Technology distracting children from reading, educators say

technology distracting children from reading educators say Technology distracting children from reading, educators sayDubai, UAE: With the explosion of technology-driven apps and games, UAE-based educators have warned that this could be the reason why children are getting distracted from reading despite efforts by schools and authorities to encourage a culture of reading.

Other educators pointed out that although there has been a slight increase in the number of students reading in their schools compared with previous years, more should be done by parents to ensure their children are reading enough books that fire their imagination.

With International Children’s Book Day (ICBD) falling on April 2. The ICBD is an annual global event marking the birthday of the literary giant, Hans Christian Andersen, who is best remembered for his fairy tales.

Each year the International Board for Young People (IBBY) chooses a different national section to be the ICBD sponsor and this year, it is the UAE Board on Books for Young People (UAEBBY).

Ameenah Rasheed, an educator and a mother, believes that children’s attention is diverted by the pervading influence of cellphones, tablets and computer games, and that parents should step in to change this habit.

“Many parents complain that their kids don’t read even if they are provided with plenty of books. But [what they don’t realise is that] children observe their parents’ habits. If parents are reading, children, too, will be inspired to read,” she said. “Reading is an ability that can be promoted in different stages of children’s growth. This develops their verbal intelligence or vocabulary and non-verbal intelligence and reasoning power as well. Children who don’t receive enough training in reading may lose the IQ-boosting properties of literacy.”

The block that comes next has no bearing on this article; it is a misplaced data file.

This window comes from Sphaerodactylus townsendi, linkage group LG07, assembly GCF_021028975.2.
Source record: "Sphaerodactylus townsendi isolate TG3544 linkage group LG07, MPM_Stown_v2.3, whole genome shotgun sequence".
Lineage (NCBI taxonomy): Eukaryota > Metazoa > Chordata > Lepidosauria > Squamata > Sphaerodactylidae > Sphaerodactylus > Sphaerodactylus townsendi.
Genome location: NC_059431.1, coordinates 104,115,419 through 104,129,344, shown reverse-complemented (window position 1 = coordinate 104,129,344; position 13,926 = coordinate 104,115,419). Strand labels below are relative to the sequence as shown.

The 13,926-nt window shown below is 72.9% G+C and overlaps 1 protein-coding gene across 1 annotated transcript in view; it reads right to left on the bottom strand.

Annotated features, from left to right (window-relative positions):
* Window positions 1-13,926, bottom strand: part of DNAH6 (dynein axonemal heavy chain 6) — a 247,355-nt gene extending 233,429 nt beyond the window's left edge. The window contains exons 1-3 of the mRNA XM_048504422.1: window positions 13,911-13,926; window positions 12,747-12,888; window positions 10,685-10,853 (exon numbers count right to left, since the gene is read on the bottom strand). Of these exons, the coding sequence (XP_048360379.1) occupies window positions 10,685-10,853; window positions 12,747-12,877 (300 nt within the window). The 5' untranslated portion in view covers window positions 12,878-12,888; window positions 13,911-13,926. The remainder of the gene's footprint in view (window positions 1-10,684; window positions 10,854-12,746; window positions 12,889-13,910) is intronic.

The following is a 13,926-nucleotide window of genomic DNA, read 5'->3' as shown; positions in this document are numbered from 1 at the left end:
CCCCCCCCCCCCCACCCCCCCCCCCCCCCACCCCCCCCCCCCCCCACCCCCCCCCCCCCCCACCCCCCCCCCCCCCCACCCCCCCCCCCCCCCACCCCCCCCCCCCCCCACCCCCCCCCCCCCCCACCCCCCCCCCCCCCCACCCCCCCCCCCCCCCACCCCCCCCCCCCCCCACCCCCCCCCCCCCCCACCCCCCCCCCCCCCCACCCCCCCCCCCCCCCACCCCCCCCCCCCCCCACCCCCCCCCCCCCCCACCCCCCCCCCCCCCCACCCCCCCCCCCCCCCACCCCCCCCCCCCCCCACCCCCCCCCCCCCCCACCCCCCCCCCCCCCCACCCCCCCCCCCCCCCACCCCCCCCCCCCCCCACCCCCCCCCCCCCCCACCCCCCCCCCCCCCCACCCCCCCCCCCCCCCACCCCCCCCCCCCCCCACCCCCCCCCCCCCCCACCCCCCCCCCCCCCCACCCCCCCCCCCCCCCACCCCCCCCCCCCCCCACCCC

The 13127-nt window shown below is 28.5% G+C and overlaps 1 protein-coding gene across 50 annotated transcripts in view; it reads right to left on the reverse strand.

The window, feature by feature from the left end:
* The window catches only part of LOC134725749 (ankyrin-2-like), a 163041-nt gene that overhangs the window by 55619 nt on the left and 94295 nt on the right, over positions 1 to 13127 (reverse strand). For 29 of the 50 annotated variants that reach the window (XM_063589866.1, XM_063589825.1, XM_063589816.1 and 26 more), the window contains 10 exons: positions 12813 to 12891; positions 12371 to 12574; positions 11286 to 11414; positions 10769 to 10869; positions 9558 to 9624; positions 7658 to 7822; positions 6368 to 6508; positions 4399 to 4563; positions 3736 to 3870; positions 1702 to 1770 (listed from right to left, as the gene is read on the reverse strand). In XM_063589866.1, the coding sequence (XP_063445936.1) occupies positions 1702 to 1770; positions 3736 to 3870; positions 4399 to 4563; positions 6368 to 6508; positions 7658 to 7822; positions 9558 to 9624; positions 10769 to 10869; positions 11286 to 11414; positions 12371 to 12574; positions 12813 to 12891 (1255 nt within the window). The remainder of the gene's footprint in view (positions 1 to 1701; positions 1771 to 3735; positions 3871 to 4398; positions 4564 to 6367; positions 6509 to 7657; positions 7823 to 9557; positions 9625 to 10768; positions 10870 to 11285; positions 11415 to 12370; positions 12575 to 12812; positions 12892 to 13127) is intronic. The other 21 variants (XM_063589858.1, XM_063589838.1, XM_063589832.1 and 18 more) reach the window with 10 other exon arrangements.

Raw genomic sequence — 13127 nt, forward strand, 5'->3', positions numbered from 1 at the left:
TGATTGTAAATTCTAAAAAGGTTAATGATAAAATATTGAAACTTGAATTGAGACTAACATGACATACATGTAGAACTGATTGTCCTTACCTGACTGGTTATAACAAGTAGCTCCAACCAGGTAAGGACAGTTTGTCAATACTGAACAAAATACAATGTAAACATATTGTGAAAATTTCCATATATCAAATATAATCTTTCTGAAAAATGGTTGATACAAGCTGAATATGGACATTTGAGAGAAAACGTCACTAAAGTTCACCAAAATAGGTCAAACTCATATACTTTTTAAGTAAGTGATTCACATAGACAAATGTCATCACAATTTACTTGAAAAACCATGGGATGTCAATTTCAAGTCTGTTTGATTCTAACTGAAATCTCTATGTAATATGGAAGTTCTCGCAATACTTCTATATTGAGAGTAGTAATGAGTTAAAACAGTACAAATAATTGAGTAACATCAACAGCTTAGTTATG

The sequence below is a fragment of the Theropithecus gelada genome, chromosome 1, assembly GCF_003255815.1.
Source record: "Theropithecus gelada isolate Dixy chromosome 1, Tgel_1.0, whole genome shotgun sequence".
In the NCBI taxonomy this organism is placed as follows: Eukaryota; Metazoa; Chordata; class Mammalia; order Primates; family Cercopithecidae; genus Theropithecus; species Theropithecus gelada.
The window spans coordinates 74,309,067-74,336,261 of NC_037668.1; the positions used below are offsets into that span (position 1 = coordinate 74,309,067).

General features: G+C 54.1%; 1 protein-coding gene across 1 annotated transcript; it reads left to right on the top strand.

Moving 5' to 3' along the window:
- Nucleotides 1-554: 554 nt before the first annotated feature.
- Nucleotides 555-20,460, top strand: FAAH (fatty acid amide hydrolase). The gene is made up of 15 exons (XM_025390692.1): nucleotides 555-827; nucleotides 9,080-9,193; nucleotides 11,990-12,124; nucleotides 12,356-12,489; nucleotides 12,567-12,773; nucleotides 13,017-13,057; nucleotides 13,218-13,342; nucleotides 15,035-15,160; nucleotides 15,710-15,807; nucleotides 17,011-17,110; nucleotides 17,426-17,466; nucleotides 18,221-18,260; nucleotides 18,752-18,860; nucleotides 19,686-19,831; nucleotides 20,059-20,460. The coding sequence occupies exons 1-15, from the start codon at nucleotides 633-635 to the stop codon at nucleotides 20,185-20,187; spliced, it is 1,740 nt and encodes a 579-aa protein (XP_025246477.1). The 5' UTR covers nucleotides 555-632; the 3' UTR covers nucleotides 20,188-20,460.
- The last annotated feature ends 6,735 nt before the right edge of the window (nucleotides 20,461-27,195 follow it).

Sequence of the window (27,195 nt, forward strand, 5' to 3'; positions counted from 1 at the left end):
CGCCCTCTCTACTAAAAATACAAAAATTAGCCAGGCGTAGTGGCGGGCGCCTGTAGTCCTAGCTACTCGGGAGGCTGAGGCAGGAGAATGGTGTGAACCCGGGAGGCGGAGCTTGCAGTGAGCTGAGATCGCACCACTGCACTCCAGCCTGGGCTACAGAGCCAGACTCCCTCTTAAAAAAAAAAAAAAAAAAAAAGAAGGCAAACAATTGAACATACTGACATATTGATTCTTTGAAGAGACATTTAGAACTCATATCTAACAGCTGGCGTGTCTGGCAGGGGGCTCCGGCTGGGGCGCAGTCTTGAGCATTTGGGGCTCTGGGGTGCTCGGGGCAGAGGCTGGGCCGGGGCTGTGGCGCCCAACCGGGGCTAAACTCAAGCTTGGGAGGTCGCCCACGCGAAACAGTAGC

Nargish Khambatta, principal, GEMS Modern Academy, said that regular books sales, school library records and online reading domain visits at her school reveal an increase in the number of readers. Technology, she believes, has only altered children’s reading habits, not damaged them.

“The love of reading can never be replaced by gizmos and gadgets — it will perhaps just get transposed on the tablet or Kindle reader,” said Khambatta. “Children love to read graphic novels, and what is interesting is to see them read classic novels in the graphic form. I suppose with the explosion of technology, children read a lot more, but the question to ask is: is the kind of reading they do developing their imagination, improving their vocabulary and stimulating their thinking?”

Shaheen Naseem, a design and technology teacher, International School of Creative Science, Sharjah, believes traditional reading methods should never be replaced by technology unless they are properly understood and used by parents, teachers and children.

She recalled the time when she enrolled her daughter in a school in India that used a curriculum focused on technology. She said it ended up having a negative impact on her daughter’s skills.

“They insisted that technology is everything and that it’s going to take over the world, so there’s no need to focus on developing children’s reading and writing skills. We were convinced, but then after six years in that school, we realised it was such a big mistake. We wanted the best education for her, but until now, her skills in reading and writing are not properly developed.”

A school counsellor at Delhi Private School in Sharjah said that a child’s reading skills are important to their success in school and work and helps in their cognitive development.

“Researchers have found a positive association between reading and the child’s subsequent acquisition of reading skills, language skills and cognitive development. If children start reading at a young age, they grow up to be smarter. Books teach a child thinking skills early and when parents read to their child, they learn to understand cause and effect, to exercise logic, as well as think in abstract terms. They also learn the consequences of actions, and the basics of what is right and wrong,” said Elizabeth Mathew.

© Gulf News

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